Three: Now that I have a copy of the contract, I no longer feel like I'm jinxing anything by revealing that I have a two book hardback deal with Thomas Dunne, a St. Martin's imprint, for my Dabir and Asim historical fantasy/sword & sorcery novel(s). It's a good feeling. I had planned on keeping everyone abreast of the whole submitting process once I sent the thing off, but it didn't seem right talking about any of it until things were finalized. If anyone's curious about what it's like suddenly going from "outside" to "inside," I can post on that later.

Warm Regards, 

Howard Andrew Jones

Sep. 29th, 2009

Black Gate 4

Black Gate 14

I may be posting sporadically still, but work's going on behind the scenes. We've got a great lineup of books and games for reviewing this time -- Bill Ward's come on board to manage the book review section -- and John is currently halfway done laying out the newest issue.

More soon, really.


Aug. 27th, 2009

Black Gate 4

Harold Lamb's Historicals

Bison Books has recently printed two more collections of Harold Lamb's swashbuckling historicals, and they're discussed in depth today in The Wall Street Journal in an article by John Miller.

Where many adventure tales are predictable from the first word, Lamb’s plots were full of unexpected twists. He wrote convincingly of faraway lands and dealt fairly with their inhabitants, relating without bias the viewpoints of Mongols, Muslims, and Hindus. His stories are rarely profound psychological drama, but Lamb nonetheless breathed humanity into his characters, endowing them with realistic hopes and fears. Unlike almost all of his predecessors, his pacing still feels modern — he never stopped for slow exposition. His plots thunder forward as though he envisioned each one for cinema the moment he slid paper into the typewriter.

These two collections showcase his work with heroic Arab wanderers and Crusaders. They seem to have had a large impact upon Robert E. Howard, and through him the entire field of fantasy fiction. Do not think that they are dry and dusty and antiquated, though -- they remain grand reading for all those who love adventure.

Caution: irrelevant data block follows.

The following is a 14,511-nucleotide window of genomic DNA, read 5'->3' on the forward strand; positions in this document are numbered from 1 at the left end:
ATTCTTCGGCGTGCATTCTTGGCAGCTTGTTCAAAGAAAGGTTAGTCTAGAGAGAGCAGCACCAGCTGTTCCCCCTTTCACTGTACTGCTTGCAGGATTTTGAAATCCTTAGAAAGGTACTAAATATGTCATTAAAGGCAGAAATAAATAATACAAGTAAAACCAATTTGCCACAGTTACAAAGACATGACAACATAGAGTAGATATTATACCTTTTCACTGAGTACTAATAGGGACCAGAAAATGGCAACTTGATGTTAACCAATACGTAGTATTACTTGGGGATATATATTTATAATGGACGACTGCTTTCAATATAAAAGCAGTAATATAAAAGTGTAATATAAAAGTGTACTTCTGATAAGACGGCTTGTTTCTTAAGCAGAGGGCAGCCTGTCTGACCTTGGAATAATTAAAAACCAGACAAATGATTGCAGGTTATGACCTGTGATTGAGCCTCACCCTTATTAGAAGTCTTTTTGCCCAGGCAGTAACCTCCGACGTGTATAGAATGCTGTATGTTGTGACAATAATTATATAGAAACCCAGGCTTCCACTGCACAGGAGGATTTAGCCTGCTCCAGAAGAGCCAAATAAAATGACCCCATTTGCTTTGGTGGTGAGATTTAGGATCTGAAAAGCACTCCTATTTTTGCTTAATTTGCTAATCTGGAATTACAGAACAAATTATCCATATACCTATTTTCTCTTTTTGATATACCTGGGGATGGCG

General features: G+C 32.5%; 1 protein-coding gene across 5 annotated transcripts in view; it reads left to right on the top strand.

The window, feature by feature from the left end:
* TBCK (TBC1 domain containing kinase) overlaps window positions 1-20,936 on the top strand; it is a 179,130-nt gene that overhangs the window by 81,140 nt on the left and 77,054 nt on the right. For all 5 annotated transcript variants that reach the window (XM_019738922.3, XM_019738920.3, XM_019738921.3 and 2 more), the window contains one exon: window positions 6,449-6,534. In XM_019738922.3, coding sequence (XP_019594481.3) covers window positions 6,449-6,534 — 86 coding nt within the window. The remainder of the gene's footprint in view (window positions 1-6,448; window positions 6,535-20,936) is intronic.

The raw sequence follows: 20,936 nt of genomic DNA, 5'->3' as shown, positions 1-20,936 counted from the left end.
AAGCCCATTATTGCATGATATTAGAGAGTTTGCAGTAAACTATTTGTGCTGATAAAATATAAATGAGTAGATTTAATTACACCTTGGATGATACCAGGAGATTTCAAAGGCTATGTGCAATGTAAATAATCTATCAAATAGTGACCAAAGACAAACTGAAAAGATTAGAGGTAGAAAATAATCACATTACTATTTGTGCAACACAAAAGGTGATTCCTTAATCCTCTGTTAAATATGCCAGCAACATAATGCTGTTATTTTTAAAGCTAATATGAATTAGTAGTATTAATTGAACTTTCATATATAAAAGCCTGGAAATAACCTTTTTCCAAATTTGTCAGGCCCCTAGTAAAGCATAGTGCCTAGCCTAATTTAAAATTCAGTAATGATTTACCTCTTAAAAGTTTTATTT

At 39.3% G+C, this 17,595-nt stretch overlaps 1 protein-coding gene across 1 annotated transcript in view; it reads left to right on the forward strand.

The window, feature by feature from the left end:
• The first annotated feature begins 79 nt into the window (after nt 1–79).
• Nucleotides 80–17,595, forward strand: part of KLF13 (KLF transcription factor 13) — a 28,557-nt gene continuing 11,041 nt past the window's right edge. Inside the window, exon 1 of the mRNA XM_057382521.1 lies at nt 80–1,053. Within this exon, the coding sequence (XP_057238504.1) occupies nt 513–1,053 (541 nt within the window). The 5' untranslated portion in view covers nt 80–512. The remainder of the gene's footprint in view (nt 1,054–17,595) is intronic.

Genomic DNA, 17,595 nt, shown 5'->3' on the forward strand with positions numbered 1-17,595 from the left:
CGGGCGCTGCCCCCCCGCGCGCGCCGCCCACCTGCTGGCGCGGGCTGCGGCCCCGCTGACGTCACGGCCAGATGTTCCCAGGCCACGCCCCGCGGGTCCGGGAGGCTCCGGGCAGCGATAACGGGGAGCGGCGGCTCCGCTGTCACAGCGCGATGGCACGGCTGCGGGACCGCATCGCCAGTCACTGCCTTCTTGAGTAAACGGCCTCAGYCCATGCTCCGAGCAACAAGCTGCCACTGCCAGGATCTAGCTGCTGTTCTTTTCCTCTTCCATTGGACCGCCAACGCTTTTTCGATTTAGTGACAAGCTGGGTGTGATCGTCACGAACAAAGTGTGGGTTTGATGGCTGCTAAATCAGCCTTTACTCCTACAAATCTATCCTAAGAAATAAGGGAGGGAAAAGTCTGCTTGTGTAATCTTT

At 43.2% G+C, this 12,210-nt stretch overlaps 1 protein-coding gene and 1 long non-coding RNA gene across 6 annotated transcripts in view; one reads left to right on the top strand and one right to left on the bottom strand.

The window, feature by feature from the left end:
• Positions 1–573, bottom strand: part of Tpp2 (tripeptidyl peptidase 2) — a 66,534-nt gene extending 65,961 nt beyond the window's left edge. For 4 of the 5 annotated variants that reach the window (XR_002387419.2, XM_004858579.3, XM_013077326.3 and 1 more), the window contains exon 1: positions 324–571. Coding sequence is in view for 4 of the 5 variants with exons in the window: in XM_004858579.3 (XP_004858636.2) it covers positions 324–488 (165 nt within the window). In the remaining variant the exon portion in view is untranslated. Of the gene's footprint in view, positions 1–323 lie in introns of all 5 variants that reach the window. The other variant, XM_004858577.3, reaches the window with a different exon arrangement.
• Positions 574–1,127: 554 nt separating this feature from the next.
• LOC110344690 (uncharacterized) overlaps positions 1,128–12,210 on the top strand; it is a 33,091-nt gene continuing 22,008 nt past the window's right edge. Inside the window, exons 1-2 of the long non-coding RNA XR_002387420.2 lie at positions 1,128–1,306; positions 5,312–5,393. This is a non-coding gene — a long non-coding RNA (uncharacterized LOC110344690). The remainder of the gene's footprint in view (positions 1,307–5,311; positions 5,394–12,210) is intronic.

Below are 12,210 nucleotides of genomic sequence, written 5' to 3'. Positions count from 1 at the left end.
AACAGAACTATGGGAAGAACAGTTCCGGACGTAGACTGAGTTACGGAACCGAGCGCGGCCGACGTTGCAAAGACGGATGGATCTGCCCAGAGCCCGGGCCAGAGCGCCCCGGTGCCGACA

For more details on Lamb, you can visit the official site.

Howard Andrew Jones

Aug. 26th, 2009

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Review Roundup

With summer waning, I wanted to take a moment to provide thumbnail reviews of things many of you should find of interest.



Rome - Pretty much a must-see for any fan of sword-and-sorcery or historical fiction. As far as I’m concerned, the two genres are closely related, and I’m sure a fan of either will be a fan of this.Not for the faint-of-heart due to sex and violence… but extremely well written and acted. The story arcs get more and more compelling the deeper into the series you watch. I haven’t been this caught up in a TV series since a friend loaned me the Firefly boxed set.




Blood of Ambrose – It should come as no small wonder that I enjoyed James Enge’s first Morlock novel. I’ve been a fan of his work since his first appearance in Black Gate. Good stuff, brimming with brilliant world building, witty characters, and swordplay and foul sorcery.


Bill Ward and I are planning an in-depth look at some of the fine work coming out from the Warhammer game publisher, and I wanted to provide a sneak peek of the goodness we found within.


Blackhearts Ominbus – I’m halfway through Nathan Long’s collection and have loved every minute of it. A dirty dozen type series in a fantasy land, with flawed but likable characters, fabulous pacing, and great action sequences. I have the suspicion that the rest of it will hold up just as well.


Eisenhorn Omnibus– Dan Abnett wasn’t satisfied with creating a fabulous lead character in an action-packed space opera; he sendt him to fantastic places and provides a series of detective/investigative stories full of logical turns, surprises, and plenty of action.


Witch Hunter Omnibus – I finally got to read C. L. Werner’s first two Mathias Thulman books, full of Gothic menace and brooding castles. I would never have guessed that I would be rooting for a witch hunter, but Werner pulls it off, and delivers plenty of surprises along the way.




Mongoose Games has a license for Traveller, and the core book and first supplements (High Guard and Traders and Gunboats) have been well-handled. I look forward to seeing what more they have planned.


Cortex System Role Playing Game, from Margaret Weis games, is the engine behind their Firefly game. It’s a slim, elegant-looking system, and will be reviewed in-depth in the next issue of Black Gate.


Goodman Games has a new magazine, Level Up, that seems at least partly inspired by the original Dragon. Adventures and articles on game play and character interaction are included within. We’ll be reviewing in-depth next issue, but my initial impression is one of delight.